- Facilitating the practice of the agile methodology and understanding product planning.
The product owner collaborates closely with the development team to help build the product, whereas the product manager determines which products should be built.
Who is a Product Manager?
The product manager is responsible for overseeing the product strategy from ideation to launch — with the goal of delivering a unique product to the market that addresses users' needs. They play a vital role in managing the day-to-day activities of the product. Majorly, their role is centered around creating product roadmaps, product strategy, product vision, product development, and product features throughout the product's lifecycle.
In an organization, the product manager communicates a clear vision and strategy to make sure it meets the needs of the customers. They collaborate with cross-functional teams — the engineering team, customer success team, and the sales team. Importantly, a product manager should have empathy for the customer and their challenges to properly communicate this to the development team and make a product that solves users problem.
Product managers define the primary requirements of when, why, what, and how. They are responsible for conducting business analysis, analyzing market trends, communicating with external stakeholders, and working closely with the product owner, project manager, and other team members to release a quality product.
Product Manager Responsibilities
The product manager role is a fundamental part of product success. Unlike the product owner, they're responsible for the entire product lifecycle and how it performs in the market. This role involves creative thinking, problem-solving, and coordinating with different teams.
Essentially, the product manager is responsible for:
- Developing a solid product strategy that captures and sustains the market in the long run.
- Researching the most important product features and gathering customer insights and feedback.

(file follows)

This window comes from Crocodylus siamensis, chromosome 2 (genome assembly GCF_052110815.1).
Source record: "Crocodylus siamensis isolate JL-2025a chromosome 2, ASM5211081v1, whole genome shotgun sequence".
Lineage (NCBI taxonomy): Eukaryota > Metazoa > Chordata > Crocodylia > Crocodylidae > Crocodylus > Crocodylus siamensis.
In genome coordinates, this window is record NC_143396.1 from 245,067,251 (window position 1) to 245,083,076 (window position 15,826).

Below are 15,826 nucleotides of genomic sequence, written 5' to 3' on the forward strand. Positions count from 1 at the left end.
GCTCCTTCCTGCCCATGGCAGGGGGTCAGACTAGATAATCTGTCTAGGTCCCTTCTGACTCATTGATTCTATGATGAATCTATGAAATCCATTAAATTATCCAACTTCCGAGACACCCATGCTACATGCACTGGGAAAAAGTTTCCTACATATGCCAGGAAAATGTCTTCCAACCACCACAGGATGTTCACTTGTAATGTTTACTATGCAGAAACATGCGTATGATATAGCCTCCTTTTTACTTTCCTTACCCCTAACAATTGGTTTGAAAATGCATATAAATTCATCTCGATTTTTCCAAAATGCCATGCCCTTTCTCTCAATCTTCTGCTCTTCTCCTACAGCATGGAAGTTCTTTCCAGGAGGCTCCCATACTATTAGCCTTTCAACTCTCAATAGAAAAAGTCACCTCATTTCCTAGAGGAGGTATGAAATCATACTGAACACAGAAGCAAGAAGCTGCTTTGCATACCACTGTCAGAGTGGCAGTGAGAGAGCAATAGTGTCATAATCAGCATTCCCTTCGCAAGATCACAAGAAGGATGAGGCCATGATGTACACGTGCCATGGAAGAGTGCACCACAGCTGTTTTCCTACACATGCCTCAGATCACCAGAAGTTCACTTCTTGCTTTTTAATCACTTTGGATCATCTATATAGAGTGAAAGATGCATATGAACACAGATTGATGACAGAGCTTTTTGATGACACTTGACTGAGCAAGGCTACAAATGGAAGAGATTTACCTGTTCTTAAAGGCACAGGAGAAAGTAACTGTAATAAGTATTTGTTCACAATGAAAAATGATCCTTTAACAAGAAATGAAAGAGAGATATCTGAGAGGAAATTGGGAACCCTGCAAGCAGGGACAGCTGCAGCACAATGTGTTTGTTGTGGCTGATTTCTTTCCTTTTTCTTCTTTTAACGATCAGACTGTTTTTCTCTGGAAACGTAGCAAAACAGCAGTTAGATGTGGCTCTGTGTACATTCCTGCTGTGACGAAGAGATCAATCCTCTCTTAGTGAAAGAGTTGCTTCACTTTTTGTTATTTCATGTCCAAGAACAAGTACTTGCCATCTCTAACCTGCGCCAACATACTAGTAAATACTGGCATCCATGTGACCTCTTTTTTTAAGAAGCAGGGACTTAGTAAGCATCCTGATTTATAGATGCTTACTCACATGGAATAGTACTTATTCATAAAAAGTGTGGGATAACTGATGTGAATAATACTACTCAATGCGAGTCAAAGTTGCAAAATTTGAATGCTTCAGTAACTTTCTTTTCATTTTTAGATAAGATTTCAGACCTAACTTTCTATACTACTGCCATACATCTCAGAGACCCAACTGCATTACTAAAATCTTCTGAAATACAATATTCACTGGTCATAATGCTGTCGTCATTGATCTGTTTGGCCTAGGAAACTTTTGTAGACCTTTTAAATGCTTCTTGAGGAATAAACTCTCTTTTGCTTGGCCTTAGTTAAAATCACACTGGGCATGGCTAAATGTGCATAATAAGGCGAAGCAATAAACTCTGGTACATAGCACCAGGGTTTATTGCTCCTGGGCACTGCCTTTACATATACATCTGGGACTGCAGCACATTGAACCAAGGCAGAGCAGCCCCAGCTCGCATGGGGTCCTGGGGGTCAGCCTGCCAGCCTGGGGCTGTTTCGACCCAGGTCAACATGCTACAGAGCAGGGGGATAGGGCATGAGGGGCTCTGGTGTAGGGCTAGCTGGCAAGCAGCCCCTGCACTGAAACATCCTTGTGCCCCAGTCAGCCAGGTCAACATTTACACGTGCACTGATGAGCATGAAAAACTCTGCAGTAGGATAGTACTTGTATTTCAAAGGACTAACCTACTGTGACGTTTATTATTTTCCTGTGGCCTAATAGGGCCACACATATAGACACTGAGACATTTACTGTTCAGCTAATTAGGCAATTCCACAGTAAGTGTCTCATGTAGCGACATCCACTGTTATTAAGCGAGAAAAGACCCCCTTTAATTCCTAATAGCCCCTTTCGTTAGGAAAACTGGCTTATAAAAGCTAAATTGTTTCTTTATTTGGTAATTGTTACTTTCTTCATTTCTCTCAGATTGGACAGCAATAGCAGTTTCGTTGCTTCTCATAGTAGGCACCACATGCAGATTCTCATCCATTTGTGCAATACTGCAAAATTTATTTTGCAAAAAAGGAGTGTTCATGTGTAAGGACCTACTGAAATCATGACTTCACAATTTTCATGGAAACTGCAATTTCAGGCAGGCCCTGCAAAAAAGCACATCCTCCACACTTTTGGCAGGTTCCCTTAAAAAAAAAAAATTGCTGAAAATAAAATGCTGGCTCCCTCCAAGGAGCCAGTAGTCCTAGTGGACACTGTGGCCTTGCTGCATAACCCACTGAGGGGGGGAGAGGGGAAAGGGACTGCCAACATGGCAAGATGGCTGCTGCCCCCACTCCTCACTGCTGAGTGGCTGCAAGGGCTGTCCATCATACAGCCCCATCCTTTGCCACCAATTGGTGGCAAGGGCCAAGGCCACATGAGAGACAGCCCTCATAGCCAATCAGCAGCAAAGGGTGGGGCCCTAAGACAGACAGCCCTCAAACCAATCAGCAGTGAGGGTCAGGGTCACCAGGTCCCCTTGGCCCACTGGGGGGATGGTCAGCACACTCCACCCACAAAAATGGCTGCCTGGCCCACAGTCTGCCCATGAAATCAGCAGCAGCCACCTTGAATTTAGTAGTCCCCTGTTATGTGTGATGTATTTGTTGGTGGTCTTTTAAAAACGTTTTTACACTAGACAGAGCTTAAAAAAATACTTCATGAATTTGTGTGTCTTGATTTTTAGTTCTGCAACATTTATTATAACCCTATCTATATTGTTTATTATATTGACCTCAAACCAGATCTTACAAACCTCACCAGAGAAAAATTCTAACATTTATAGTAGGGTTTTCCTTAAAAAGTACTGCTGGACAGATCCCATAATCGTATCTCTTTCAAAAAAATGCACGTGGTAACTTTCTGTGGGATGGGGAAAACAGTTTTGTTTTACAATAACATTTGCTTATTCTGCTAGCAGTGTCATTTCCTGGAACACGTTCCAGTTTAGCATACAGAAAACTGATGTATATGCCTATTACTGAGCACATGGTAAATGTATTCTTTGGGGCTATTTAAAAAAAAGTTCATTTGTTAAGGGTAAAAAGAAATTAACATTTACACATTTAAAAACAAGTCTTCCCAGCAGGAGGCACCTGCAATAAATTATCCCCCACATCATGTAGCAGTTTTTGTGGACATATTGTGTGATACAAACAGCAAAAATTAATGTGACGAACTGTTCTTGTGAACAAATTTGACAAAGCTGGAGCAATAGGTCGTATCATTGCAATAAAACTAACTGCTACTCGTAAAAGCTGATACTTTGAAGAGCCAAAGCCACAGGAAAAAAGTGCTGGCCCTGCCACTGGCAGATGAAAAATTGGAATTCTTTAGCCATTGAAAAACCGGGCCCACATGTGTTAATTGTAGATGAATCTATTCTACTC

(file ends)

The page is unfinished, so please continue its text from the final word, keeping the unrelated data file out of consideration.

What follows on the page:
- Ensuring every team member is aligned with the product vision and strategy.
- Serving as an instrumental guide for the product launch and delivering features timely.
- Communicating with external stakeholders and the internal team about the direction of the product.
- Collaborating with vendor partners and developing strategic ways to improve or reduce cost margins. The product manager defines the price list, promotional actions, and other commercial activities for the product.
- Partnering with the product marketing team to create the go-to-market strategy.
- Understanding the ins and outs of the product as well as the level of effort required to build it.
Product Owner vs Product Manager
Identifying the different responsibilities of each role will aid in task assignment and determining who to hire. For small to medium-sized companies in the initial stages of launching their Minimum Viable Product (MVP), hiring a product manager who can manage the product development process might be beneficial. In contrast, a large organization with an agile product team should consider hiring both a product owner and a product manager for successful product delivery and efficient cross-functional team collaboration.
Although there are striking similarities between the roles of a product owner and a product manager, there are clear differences in how they perform their duties within businesses. For example, if your organization uses the agile project management methodology to deliver digital products, you will need a product manager who understands the product strategy and can oversee the product development process, manage timelines, and launch to the market. However, if your team employs the scrum methodology, you would hire a product owner who can maintain the product backlog and create customer stories, acting as the voice of the customer.
Here are some of the differences between a product owner and a product manager: